Saturday, January 27, 2007

Book Review: "Beginning Ruby on Rails"

I've been a big fan and advocate of Dr. Steven Holzner's technical writing ever since penned wrote what, in my humble opinion, is THE authoritative JavaScript reference, New Riders' "Inside JavaScript". So it was with great enthusiasm (perhaps unfairly so) that I purchased "Beginning Ruby on Rails" by Wrox. I expected a lot out of it, which goes against my journalism disciplines of approaching each review objectively and without bias.

First, the positives. The good doctor's redeeming quality as a technical author is his ability to make the complex graspable for an audience – being neither too intimidating for the beginning coder, nor too condescending for the experienced architect. In this light, the book is very well done. Also, many readers with whom I've interacted find the holy grail of Rails writing, "Agile Development with Rails" to be too presumptuous and at times difficult to grok. Holzner addresses this crowd very appropriately, so those new to Rails, or Ruby programming, or web development in general will appreciate this book.

I realize that writing an introductory level book on any web framework is a huge undertaking for any platform. An author has to introduce a programming language, object-oriented tenets, database theory, SQL, operating systems support, web server integration, page handling, etc. – and then get into the actual web development. Add to this the challenge of a framework like Rails evolving at such a pace that a major publication might be outdated by the time it hits the shelves, and you've got a pretty daunting task at hand.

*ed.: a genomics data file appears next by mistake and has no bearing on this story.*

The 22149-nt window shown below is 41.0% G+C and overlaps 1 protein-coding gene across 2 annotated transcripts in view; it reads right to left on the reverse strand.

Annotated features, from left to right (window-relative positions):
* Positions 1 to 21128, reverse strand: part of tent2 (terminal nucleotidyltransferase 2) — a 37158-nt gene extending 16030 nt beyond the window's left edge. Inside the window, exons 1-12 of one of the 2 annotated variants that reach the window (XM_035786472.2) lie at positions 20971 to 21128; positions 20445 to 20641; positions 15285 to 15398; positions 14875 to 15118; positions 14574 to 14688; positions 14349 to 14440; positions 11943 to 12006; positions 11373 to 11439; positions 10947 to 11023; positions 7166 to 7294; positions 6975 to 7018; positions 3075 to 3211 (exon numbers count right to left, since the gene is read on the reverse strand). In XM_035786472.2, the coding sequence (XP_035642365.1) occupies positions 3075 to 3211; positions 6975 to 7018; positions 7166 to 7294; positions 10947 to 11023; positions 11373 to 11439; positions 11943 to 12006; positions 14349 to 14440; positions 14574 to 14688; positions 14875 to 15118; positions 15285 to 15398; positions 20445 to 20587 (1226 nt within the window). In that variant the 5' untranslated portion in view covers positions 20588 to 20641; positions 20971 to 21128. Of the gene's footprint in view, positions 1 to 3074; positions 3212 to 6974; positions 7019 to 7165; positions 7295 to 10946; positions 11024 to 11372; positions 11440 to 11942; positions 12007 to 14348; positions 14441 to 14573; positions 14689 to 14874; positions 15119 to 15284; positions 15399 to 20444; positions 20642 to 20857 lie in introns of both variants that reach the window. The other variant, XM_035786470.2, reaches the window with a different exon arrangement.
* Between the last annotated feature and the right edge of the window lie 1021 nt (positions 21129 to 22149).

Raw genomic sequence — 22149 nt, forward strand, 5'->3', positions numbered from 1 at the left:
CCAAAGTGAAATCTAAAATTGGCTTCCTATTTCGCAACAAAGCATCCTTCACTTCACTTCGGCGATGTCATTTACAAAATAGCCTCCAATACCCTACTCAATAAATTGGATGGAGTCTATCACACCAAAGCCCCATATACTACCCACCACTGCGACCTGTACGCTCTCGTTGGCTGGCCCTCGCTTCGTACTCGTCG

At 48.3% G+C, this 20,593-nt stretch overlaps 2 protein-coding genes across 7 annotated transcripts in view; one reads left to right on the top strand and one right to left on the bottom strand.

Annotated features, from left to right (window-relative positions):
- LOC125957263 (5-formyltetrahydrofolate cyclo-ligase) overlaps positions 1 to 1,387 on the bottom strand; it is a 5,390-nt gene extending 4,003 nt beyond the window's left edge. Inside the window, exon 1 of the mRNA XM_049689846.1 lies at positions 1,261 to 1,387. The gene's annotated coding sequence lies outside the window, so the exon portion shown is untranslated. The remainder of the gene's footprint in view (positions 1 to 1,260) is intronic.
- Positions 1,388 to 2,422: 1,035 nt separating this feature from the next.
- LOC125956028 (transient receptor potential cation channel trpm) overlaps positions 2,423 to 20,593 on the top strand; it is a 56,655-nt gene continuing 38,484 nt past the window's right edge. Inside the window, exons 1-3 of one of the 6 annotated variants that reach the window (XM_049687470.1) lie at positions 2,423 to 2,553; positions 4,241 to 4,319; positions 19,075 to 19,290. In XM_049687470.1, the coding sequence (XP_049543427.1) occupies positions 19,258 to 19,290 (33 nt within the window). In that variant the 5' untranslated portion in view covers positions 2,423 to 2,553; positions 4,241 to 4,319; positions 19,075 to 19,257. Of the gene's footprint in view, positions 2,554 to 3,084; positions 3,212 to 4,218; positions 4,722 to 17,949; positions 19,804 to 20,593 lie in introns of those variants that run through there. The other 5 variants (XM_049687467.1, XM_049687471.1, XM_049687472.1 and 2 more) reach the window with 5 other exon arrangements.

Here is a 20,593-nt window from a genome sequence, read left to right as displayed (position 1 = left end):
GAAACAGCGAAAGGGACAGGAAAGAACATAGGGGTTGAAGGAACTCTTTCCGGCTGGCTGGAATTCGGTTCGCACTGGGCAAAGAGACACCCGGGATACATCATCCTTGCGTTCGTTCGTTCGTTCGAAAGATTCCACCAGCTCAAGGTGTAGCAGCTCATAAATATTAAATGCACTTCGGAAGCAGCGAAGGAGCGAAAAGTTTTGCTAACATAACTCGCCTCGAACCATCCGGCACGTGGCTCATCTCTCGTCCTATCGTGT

Holzner gives a good introduction into the Rails directory structure, working with databases, command-line syntax for creating Rails apps, working with Rails scaffolding, and provides a very healthy discussion for using Ajax in Rails. There's practical code in the book you can yank and use right away (not dependent on previous chapters), and the book shows how to work with WEBrick. There's a nice little section on unit testing, and cited are examples for setting up Rails on a Windows PC, a Mac, or a Linux box, so the content is available to a wide audience.

But with that said, I found the book to be short in a couple of key areas.

Only a scant amount of information was provided on working with XML and for using ActionController for REST-like URL mapping. And there isn't anything at all presented on the use of RJS templates. And there's likewise a tragic omission of using Rails to author web services, and nothing was presented about apps based on real-world relationships from database tables, only a simple one-to-many example. I also found the book to be incomplete without a firm discussion of a page's life cycle when handled by Rails. And there shockingly wasn't enough mentioned about the critical facet of Rails – its underlying Model-View-Controller architecture.

And what winds up being the book's most code-heavy example – a Rails shopping cart using session data and custom models - is merely regurgitation of the Pragmatic Programmers sample in the "Agile..." book.